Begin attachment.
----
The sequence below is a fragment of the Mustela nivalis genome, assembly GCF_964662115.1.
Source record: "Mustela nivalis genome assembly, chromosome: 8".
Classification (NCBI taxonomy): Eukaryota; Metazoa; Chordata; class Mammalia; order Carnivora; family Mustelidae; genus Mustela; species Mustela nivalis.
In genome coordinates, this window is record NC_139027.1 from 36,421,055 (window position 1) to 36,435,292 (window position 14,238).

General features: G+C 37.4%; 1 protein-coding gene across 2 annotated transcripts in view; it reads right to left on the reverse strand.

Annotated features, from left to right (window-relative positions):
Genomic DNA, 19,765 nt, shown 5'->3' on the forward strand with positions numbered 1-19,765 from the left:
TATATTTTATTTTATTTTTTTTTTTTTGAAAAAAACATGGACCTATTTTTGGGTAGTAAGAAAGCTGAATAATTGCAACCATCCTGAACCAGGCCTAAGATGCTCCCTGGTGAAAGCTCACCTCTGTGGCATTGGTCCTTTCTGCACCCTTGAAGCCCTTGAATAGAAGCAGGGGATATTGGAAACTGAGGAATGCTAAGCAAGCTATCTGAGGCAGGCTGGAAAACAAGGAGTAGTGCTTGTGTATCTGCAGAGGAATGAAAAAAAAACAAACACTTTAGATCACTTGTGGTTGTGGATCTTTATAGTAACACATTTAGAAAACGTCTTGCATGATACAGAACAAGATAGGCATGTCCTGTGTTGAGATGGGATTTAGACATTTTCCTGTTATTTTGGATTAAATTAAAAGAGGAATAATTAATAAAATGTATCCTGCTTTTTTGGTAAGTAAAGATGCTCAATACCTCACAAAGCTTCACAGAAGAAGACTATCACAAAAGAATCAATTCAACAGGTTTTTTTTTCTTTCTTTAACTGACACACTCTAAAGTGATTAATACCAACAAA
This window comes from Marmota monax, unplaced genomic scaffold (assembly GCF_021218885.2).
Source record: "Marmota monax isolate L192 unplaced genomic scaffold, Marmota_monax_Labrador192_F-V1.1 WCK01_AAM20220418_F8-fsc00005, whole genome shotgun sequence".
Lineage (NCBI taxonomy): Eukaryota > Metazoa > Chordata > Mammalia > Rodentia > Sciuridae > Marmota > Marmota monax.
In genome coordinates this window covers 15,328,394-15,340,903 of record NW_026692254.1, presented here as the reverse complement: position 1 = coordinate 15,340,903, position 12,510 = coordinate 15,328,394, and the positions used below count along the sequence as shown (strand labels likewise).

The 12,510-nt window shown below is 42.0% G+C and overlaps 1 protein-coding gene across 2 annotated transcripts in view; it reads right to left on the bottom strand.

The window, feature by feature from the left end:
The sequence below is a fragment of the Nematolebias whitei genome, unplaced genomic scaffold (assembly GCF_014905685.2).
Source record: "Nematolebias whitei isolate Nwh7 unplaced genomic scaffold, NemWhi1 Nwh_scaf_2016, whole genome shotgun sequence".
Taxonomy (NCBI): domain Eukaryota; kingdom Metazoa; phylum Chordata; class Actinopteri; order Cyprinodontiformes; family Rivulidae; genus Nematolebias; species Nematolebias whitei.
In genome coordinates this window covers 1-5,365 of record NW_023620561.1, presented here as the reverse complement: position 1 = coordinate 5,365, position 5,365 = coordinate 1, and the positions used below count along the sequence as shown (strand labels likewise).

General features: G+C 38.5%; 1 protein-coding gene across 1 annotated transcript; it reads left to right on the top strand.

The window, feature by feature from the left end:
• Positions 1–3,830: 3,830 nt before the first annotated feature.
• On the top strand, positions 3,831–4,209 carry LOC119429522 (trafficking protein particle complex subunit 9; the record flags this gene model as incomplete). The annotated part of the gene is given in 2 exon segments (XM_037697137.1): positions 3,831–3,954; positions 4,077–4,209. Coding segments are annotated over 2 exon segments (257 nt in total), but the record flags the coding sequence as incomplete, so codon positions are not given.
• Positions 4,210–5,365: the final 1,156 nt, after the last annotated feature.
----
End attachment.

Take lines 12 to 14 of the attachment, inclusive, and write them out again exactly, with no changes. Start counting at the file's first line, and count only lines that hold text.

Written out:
In genome coordinates this window covers 15,328,394-15,340,903 of record NW_026692254.1, presented here as the reverse complement: position 1 = coordinate 15,340,903, position 12,510 = coordinate 15,328,394, and the positions used below count along the sequence as shown (strand labels likewise).

The 12,510-nt window shown below is 42.0% G+C and overlaps 1 protein-coding gene across 2 annotated transcripts in view; it reads right to left on the bottom strand.

The window, feature by feature from the left end: